It’s not hard to tell what leftist comedian Bill Maher has been doing with his three weeks off from “Real Time”: watching the Rachel Maddow Show. His opening monologue for last night’s new episode was ripped straight from Maddow’s show — calling Republicans racists for their questioning of Judge Sonia Sotomayor, obsessing over the Christian group C Street, and lamenting that he’d missed “three Republican scandals.”
The attack began in the monologue:
“It was fun watching these old white men get frustrated with the answers from this Puerto Rican woman. For them it was like the cleaning lady stole something from the club! She was watering the houseplants wrong!… And the tag they kept trying to hang around her neck was ‘reverse racist.’ They said that it’s reverse racists like her that give regular racists like them a bad name! We can’t have that!”
Bill continued his ideological assault when he interviewed his first guest via satellite, former Republican congressman and MSNBC host Joe Scarborough who was promoting his new book The Last Best Hope: Restoring Conservatism and America’s Promise.
(I’ve been thinking about reading Scarborough’s book and his interview with Maher only served as an additional nudge toward picking it up.)
“Do you think the Republicans in general have a problem with race?” Maher asked. “I mean I would never say that all Republicans are racist — that’s ridiculousÂ and wrong — but if you’re a racist in America today you’re probably a Republican. Is that a fair comment?”
“No, probably not a fair comment,” Scarborough replied, not taking Maher’s bait and trying to redirect the interview in a more constructive direction:
“At the same time this is a party that did fairly well with Hispanics in 2004, they did poorly in 2008, then you think some of them [Republican critics of Sotomayor] would have tread a bit more lightly given the poor performance at the polls… Why major Republicans were going around calling Sonia Sotomayor a racist is beyond me. That is not how you’re going to win the middle of America in 2012 and it’s certainly not how you’re going to pick up Hispanic votes for the Republican Party.”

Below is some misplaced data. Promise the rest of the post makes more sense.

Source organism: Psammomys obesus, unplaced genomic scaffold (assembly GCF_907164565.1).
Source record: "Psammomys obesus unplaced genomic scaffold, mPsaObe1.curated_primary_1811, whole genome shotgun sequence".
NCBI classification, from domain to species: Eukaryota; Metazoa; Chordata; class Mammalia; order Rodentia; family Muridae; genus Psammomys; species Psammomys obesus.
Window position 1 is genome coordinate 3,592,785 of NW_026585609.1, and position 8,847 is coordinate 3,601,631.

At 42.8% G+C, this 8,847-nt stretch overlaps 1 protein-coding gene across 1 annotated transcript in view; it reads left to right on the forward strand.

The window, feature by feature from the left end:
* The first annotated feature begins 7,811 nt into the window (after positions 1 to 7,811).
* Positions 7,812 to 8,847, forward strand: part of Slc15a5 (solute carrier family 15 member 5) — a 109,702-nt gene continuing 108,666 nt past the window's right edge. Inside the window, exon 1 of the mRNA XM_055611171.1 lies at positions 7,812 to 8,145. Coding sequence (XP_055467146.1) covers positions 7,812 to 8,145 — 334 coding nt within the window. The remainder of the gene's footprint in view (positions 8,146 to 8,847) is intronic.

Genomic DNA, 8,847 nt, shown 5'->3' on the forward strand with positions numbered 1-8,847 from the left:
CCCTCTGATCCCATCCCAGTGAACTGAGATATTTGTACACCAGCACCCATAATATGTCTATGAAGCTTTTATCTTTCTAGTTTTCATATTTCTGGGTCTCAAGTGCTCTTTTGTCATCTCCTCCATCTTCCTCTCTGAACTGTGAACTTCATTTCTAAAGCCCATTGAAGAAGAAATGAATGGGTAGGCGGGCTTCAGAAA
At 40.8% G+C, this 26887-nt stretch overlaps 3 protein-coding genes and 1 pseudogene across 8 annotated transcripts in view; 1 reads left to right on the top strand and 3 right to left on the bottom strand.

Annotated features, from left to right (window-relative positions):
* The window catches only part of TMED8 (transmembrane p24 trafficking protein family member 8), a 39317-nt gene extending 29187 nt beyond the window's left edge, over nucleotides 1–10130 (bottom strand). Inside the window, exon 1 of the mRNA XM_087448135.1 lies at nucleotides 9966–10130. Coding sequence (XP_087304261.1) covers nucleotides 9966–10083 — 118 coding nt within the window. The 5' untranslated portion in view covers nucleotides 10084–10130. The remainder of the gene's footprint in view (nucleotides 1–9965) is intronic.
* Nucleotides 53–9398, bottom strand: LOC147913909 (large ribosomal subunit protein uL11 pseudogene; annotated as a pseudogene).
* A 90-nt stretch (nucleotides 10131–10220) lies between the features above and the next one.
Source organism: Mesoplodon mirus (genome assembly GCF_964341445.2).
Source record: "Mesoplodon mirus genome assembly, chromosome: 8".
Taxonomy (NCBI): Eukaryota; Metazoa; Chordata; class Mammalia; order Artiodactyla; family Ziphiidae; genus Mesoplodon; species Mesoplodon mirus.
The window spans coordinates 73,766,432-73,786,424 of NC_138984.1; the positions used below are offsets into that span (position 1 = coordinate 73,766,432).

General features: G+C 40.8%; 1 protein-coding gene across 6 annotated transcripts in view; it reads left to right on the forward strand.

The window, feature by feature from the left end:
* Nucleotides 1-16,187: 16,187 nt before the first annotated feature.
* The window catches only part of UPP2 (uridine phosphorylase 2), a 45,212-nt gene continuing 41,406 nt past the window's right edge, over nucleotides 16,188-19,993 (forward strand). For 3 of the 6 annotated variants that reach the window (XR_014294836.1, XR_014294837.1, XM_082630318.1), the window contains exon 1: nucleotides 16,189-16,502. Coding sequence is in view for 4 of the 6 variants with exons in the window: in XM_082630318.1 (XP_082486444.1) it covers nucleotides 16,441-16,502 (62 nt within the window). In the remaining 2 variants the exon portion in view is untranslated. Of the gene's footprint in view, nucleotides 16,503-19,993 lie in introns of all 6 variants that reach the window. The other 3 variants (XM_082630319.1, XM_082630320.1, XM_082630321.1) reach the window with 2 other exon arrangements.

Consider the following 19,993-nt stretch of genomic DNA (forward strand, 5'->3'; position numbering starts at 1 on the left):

It was a good response for Scarborough given his political objectives — drawing more moderates into the GOP and refashioning a more “Big Tent” Conservatism. It fit with the tone of his other answers — staying positive. Later in the interview when Maher listed alleged Republican failures (being on the “wrong side of history” on Social Security and the Civil Rights Movement) Scarborough again avoided Maher’s trap by pointing out that the GOP was on the right side of the debate on the Cold War and Welfare reform.
There was another way Scarborough could have responded to Maher’s “if you’re a racist you’re probably a Republican smear.” It wouldn’t have helped him sell more books but it would have been hilarious, cool, and true: “Well actually Bill, there are plenty of racists who aren’t Republicans and you should know because you have them on your show all the time.”
- On March 14, 2003 Maher featured racial agitator Rev. Jesse Jackson, a figure notorious for his use of anti-Semitic racial slurs.
- On July 25, 2003 Maher gave platform to one of my favorite leftist radical racists, “Boondocks” comic and cartoon creator Aaron McGruder who once told leftist journalist Tavis Smiley, “Anytime your checks are signed by the white man, you’re not leading the revolution, and that’s me included.”
- More recently Maher gave Marxist professor Cornel West a seat at his table. West is an associate of notorious Anti-Semite Louis Farrakhan and has endorsed the militantly anti-white journal Race Traitor.
I know the canned response to pointing out West, McGruder, and Jackson as racists: it’s OK to be an anti-white racist if you’re a minority because of the historic oppressions minorities have endured.
You can take that one out and fertilize the lawn with it.
I shouldn’t have to explain this to people. Do I really have to? Are we in kindergarten again? Racism — defined as prejudice against a whole race of people — is wrong and unacceptable. It doesn’t matter if one has an excuse for it. And racist minorities have a better excuse than white racists — they’ve probably actually been victims of racism. (And their ancestors certainly were.) But it’s still not a good enough excuse to be a racist. And we shouldn’t tolerate it the way Maher does.